Tag Archives: Vincent Price

Anatole Litvak – The Long Night (1947)

Shortly after a violent encounter with magician Maximilian (Vincent Price), Joe Adams (Henry Fonda) is shot by police. As he lies dying in his apartment, he reflects on his past. The flashbacks follow Joe as he falls in love with young Jo Ann (Barbara Bel Geddes), who is also being courted by Maximilian. Jo Ann begins to favor the compassionate Joe over the possessive magician, and Maximilian heads to Joe’s apartment intending to kill him, resulting in a dramatic standoff. Read More »

Samuel Fuller – The Baron of Arizona (1950)

Thirty years before Arizona achieves statehood, scam artist James Addison Reavis (Vincent Price) cooks up an elaborate scheme to claim the territory as his own. Reavis convinces Mexican immigrant Pepito (Vladimir Sokoloff) that his daughter is the heir to a barony of land granted by Spain, and then departs for years of patient efforts to create a false paper trail. He returns years later to claim the now-grown heir, Sofia (Ellen Drew), as his wife, but will his plan withstand scrutiny? Read More »

Richard Whorf – Champagne for Caesar (1950)

An unjustly neglected, extremely funny jab at the media empire and the world of big business. Beauregard Bottomley (Ronald Colman) is an unemployed genius who holds a Ph.D., skims the encyclopedia for enjoyment and never forgets a thing he’s read. He applies for work at a soap company owned by Burbridge Waters (Vincent Price) but is rebuffed by the suds magnate. Beauregard is so annoyed by the treatment he receives at Waters’s hands that he decides to bankrupt the company by becoming a contestant on the popular radio quiz show. Read More »

Roger Corman – Pit and the Pendulum (1961)

Francis Barnard goes to Spain, when he hears his sister Elizabeth has died. Her husband Nicholas Medina, the son of the brutest torturer of the Spanish Inquisition, tells him she has died of a blood disease, but Francis finds this hard to believe. After some investigating he finds out that it was extreme fear that was fatal to his sister and that she may have been buried alive! Strange things then start to happen in the Medina castle. Read More »

Roger Corman – House of Usher AKA The Fall of the House of Usher (1960)

After a long journey, Philip arrives at the Usher mansion seeking his loved one, Madeline. Upon arriving, however, he discovers that Madeline and her brother Roderick Usher have been afflicted with a mysterious malady: Roderick’s senses have become painfully acute, while Madeline has become catatonic. That evening, Roderick tells his guest of an old Usher family curse: any time there has been more than one Usher child, all of the siblings have gone insane and died horrible deaths. As the days wear on, the effects of the curse reach their terrifying climax. Read More »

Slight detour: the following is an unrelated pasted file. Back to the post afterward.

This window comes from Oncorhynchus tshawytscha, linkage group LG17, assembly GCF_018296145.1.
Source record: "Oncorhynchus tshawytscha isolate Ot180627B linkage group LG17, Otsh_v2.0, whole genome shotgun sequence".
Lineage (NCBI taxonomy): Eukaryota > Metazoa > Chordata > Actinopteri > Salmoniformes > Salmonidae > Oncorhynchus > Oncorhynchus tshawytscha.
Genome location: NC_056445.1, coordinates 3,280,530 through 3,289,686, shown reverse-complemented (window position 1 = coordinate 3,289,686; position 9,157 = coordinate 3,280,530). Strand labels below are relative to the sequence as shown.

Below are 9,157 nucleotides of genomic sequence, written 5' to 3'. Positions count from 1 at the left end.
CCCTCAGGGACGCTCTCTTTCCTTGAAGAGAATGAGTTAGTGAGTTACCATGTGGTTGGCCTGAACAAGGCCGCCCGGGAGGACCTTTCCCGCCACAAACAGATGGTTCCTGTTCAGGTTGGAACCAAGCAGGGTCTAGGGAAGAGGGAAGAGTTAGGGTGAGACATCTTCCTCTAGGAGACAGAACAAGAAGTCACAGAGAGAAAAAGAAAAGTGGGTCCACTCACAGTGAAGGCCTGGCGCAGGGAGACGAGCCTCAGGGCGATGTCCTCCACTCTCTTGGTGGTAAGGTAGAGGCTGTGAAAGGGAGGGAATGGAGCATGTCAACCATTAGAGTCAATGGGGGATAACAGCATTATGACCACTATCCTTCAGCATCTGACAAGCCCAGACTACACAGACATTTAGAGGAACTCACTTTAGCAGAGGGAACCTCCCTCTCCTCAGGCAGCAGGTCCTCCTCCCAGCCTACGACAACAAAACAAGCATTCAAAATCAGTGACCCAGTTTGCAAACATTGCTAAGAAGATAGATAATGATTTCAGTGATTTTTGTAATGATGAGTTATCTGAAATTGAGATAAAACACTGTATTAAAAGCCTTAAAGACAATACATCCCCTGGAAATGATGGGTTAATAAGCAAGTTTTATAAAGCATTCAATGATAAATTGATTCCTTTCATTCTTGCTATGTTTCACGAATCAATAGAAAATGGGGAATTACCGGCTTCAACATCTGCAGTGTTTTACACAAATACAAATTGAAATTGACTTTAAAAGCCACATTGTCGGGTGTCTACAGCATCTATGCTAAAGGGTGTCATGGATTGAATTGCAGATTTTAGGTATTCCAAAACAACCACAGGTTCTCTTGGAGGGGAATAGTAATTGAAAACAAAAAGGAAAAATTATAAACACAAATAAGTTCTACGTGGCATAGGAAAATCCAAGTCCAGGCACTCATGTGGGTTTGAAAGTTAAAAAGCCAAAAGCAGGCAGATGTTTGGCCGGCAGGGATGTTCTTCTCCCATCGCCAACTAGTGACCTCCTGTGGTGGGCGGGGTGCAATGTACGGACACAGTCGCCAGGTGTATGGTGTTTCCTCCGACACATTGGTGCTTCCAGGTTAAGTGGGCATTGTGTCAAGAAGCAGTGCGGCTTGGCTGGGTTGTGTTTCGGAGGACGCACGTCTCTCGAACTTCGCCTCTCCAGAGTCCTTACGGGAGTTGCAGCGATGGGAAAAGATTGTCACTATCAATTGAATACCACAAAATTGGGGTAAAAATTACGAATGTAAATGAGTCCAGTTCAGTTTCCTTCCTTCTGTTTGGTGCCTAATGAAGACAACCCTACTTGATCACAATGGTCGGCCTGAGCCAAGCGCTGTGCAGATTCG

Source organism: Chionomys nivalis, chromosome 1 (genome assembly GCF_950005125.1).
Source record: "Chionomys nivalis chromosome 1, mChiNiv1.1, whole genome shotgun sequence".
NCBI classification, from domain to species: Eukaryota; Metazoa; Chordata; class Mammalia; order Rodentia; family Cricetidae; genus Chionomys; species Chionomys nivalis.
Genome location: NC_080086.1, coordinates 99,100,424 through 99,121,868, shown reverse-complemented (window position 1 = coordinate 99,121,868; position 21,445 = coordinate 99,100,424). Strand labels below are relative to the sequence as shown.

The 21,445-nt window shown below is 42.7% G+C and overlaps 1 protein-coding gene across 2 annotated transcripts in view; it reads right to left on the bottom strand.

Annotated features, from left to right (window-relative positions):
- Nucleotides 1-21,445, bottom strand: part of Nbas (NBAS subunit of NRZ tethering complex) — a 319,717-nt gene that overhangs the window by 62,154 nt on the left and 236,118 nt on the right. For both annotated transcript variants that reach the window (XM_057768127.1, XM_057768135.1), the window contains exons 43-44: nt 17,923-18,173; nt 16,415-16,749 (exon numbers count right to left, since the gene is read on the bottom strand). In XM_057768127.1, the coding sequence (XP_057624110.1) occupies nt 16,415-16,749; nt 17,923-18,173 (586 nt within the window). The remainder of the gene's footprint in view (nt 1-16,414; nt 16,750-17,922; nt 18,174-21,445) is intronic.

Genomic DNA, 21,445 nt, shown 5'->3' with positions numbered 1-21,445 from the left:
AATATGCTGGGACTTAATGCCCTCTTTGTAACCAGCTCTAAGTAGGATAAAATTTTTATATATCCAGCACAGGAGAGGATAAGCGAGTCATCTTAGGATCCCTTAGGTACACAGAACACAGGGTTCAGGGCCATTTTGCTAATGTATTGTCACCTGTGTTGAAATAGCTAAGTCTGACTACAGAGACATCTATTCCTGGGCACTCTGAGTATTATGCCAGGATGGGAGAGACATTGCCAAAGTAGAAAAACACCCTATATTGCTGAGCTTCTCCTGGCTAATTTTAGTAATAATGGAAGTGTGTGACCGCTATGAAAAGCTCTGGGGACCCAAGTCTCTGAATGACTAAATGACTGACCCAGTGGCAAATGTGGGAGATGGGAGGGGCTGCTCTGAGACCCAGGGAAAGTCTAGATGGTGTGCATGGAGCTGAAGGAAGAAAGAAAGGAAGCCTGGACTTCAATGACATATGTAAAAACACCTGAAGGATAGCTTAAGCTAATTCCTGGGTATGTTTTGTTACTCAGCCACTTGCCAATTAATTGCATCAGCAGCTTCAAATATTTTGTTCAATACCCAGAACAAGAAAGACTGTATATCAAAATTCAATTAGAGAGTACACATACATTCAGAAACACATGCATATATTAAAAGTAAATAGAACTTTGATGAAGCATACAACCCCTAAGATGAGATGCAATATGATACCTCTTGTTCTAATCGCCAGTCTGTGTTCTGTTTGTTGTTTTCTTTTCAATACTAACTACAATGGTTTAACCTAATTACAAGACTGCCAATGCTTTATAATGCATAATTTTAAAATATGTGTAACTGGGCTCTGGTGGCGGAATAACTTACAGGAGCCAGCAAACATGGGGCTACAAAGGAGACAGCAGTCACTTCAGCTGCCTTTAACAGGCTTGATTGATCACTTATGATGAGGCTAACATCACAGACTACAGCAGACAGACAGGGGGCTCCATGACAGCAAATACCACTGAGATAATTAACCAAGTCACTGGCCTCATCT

Roger Corman – Tales of Terror (1962) (HD)

A capital summarization of Roger Corman’s Poe cycle. The model is L’Amore, the meditation on the director’s art in contrasting moods addressed by the actor — Magnani playing urbane and then peasant for Rossellini, Vincent Price fitting Corman’s sense of the grotesque into august and absurdist guises. Morella, the first tale, gives a deft synthesis of House of Usher and The Pit and the Pendulum. Maggie Pierce enters a crumbling castle, inside are tarantulas in crimson chalices and a cake wrapped in cobwebs, Price is her grief-consumed father, her dead mother (Leona Gage) looms in spirit (an overseeing portrait) and in the flesh (a mummy in the boudoir); the vengeful past averts family healing, so the climax mates incest with necrophilia amid the flames. Read More »

Crane Wilbur – The Bat (1959)

Mystery writer Cornelia Van Gorder has rented a country house called “The Oaks”, which not long ago had been the scene of some murders committed by a strange and violent criminal known as “The Bat”. Meanwhile, the house’s owner, bank president John Fleming, has recently embezzled one million dollars in securities, and has hidden the proceeds in the house, but he is killed before he can retrieve the money. Thus the lonely country house soon becomes the site of many mysterious and dangerous activities. Read More »